Published: 10/08/2022Dry rot is a fungal timber decay that occurs when wood gets too wet, and a wood-destroying fungus attacks the timber. ‘Too wet’ in this instance means a moisture content of over 20%.
Dry rot is the most serious type of fungal decay. It is extremely destructive as it spreads across the masonry in your home and destroys all of the timber in its path - regardless of whether it is a skirting board, door frame, structural or flooring. It can affect new and old properties and will be detrimental to the property if it is left untreated as the fungus can weaken the structural integrity of a building and increase the risk of collapse.
What is it caused by?
When airborne spores come into contact with wet wood, dry rot occurs. The spores germinate and sprout grey root hyphae strands. In turn, these grow into mycelium which covers the wood in a thick substance not dissimilar to cotton wool. The fungus eats the timber and removes the moisture from it, leaving it in a hugely weakened state. The fungus then becomes a fruiting body and then sprouts more spores to continue the life cycle.
Unsurprisingly, the fungus thrives in damp, poorly ventilated, moist conditions. The cause of damp timber could be broken roof tiles, leaking washing machine, condensation, faulty drainage, leaking pipes, or penetrating damp, all situations in which fungi growth is likely.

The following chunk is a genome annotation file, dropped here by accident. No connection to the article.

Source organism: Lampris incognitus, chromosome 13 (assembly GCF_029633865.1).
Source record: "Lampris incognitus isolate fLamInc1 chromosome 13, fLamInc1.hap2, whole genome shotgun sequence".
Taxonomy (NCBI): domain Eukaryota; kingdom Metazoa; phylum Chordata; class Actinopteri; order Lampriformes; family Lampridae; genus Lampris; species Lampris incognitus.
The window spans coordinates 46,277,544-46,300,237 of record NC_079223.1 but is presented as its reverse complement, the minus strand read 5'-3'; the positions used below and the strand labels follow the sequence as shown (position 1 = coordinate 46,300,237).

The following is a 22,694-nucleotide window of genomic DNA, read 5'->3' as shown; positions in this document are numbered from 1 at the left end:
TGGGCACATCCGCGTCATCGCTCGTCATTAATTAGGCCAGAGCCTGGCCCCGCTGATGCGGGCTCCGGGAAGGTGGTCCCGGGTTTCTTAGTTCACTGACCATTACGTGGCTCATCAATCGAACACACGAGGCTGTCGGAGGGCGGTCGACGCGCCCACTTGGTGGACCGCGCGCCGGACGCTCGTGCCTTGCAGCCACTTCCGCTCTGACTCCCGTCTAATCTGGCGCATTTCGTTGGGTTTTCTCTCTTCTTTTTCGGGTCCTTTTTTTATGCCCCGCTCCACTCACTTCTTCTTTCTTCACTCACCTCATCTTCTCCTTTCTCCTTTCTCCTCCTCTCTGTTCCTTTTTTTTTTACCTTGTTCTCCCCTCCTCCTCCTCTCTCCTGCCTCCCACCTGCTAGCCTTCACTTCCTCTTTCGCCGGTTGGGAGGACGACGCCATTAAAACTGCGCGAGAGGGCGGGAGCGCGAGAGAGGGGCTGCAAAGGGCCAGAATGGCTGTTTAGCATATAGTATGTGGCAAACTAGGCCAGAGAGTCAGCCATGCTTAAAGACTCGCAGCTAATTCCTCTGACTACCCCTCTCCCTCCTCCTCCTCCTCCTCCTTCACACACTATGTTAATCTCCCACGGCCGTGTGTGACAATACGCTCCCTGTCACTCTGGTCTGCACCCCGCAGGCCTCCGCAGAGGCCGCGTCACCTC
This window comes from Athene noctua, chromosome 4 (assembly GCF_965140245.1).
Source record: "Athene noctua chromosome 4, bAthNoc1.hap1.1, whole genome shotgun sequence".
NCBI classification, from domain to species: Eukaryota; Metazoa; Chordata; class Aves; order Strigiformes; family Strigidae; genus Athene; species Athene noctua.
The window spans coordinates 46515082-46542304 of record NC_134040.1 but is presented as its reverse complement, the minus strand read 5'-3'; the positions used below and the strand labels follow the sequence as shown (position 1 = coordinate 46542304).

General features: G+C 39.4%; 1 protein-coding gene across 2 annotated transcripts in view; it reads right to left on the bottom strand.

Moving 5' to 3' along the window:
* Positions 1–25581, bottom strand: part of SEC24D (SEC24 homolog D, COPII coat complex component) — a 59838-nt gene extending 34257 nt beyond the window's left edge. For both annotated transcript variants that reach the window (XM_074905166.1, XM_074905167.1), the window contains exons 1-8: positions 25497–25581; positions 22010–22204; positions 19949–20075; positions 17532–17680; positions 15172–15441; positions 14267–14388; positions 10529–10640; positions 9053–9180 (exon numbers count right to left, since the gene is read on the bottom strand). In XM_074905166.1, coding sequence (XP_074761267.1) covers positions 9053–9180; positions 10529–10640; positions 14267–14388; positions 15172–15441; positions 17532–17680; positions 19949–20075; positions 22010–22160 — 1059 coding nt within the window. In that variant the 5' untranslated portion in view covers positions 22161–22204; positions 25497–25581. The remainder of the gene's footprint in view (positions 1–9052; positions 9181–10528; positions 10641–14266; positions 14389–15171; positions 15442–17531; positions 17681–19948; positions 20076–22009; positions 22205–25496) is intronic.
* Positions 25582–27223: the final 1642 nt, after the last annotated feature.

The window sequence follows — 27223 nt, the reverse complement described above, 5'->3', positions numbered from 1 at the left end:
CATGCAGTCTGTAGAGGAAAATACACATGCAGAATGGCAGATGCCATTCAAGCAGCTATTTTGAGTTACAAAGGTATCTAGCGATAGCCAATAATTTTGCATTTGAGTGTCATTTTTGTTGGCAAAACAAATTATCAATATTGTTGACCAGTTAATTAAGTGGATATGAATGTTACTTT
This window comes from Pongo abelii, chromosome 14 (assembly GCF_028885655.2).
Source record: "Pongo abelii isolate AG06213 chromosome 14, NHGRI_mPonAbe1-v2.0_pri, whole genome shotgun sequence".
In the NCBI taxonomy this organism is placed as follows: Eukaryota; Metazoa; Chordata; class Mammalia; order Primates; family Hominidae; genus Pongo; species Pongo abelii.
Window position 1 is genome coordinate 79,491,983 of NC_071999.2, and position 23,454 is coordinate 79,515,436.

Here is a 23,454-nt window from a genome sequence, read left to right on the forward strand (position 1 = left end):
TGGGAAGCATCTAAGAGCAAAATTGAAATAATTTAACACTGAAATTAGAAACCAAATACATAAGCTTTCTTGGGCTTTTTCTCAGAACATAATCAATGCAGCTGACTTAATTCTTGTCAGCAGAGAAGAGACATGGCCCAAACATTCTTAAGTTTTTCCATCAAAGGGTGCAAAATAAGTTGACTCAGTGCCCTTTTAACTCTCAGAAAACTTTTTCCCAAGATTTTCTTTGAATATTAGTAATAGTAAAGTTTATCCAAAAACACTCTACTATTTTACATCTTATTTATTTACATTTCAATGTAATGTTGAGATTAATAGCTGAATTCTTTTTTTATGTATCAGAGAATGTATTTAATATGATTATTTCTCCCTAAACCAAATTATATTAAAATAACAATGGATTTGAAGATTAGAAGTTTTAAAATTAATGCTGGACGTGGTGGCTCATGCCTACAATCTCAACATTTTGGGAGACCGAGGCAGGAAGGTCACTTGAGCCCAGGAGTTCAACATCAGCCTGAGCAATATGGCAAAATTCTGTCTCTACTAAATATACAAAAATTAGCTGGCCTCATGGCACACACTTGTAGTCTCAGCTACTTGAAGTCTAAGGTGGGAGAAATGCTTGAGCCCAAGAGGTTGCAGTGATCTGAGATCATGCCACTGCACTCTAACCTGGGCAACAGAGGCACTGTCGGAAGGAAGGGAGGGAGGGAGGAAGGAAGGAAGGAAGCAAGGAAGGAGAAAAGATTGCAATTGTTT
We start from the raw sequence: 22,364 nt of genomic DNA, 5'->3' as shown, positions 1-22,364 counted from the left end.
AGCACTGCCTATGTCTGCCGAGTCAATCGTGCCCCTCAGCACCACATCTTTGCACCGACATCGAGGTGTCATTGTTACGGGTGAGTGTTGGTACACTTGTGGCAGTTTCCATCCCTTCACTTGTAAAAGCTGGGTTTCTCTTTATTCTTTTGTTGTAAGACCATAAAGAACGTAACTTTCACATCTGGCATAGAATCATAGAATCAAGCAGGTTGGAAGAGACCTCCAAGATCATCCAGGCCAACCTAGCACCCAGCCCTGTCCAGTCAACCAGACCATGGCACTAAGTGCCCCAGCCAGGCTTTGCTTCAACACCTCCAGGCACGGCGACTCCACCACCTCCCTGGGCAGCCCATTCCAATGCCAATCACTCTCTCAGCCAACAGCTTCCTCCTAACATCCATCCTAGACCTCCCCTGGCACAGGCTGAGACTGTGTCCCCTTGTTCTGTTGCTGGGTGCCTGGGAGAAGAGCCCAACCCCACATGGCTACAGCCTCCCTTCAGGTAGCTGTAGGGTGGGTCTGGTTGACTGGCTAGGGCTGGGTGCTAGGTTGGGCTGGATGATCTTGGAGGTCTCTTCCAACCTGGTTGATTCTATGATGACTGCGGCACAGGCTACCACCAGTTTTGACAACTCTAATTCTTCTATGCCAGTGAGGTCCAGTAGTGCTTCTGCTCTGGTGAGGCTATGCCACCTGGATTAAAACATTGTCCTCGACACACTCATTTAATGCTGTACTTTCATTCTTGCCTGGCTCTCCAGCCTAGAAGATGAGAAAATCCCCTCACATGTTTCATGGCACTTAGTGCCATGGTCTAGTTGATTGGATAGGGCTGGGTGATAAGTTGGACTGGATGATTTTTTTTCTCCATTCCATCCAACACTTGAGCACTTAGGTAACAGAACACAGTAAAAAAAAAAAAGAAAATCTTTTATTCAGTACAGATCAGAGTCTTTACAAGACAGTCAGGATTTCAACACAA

How to identify it.
Your property will suffer more the longer you leave dry rot untreated. So naturally, it is important to identify signs of dry rot as soon as possible, with early detection key to eliminating the fungi.
You should look out for these key signs:
- Look under stairs, in lofts and attics, behind plaster and in flooring. Dry rot is often found here because the fungus likes damp, dark conditions.
- A damp fungal smell.
- Shrinking or warping timber. This is a sign that moisture has been removed.
- Cuboidal cracking across the grain of the wood.
- Wood that looks dry and brittle, like it could crumble and break in your hand.
Depending on what stage it is in its life cycle, the fungus will be present in different forms:
- Spores – dry rot begins as a red-rust, orange, and brown-coloured spore dust.
- Hyphae – once spores come into contact with wet timber, the spore will germinate to produce hyphae which are identifiable by fine grey strands that grow through the timber.
- Mycelium – hyphae multiply and generate mycelium growth which is characterised by a white or grey cotton-wool-like substance that spreads across masonry in search of wood for food.
- Sporophore – this is the fungus’s mushroom fruiting body. It is rust-red and orange in colour and looks like a flat, fleshy pancake. The sporophore releases new spores in order to begin the life cycle of the fungi again.
Once you have identified signs of dry rot, you should immediately have a dry rot survey undertaken to assess the full extent of the damage. If a surveyor finds dry rot, you will need to get a dry rot specialist to remove the infestation.
They will stop the source of the moisture and remove the damaged wood and the surrounding area. They will also treat the existing structural timbers to protect against further growth. Lastly, they will replace the damaged wood with pre-treated timber. Once the work is done, you should make sure the property and area are well ventilated or buy a dehumidifier.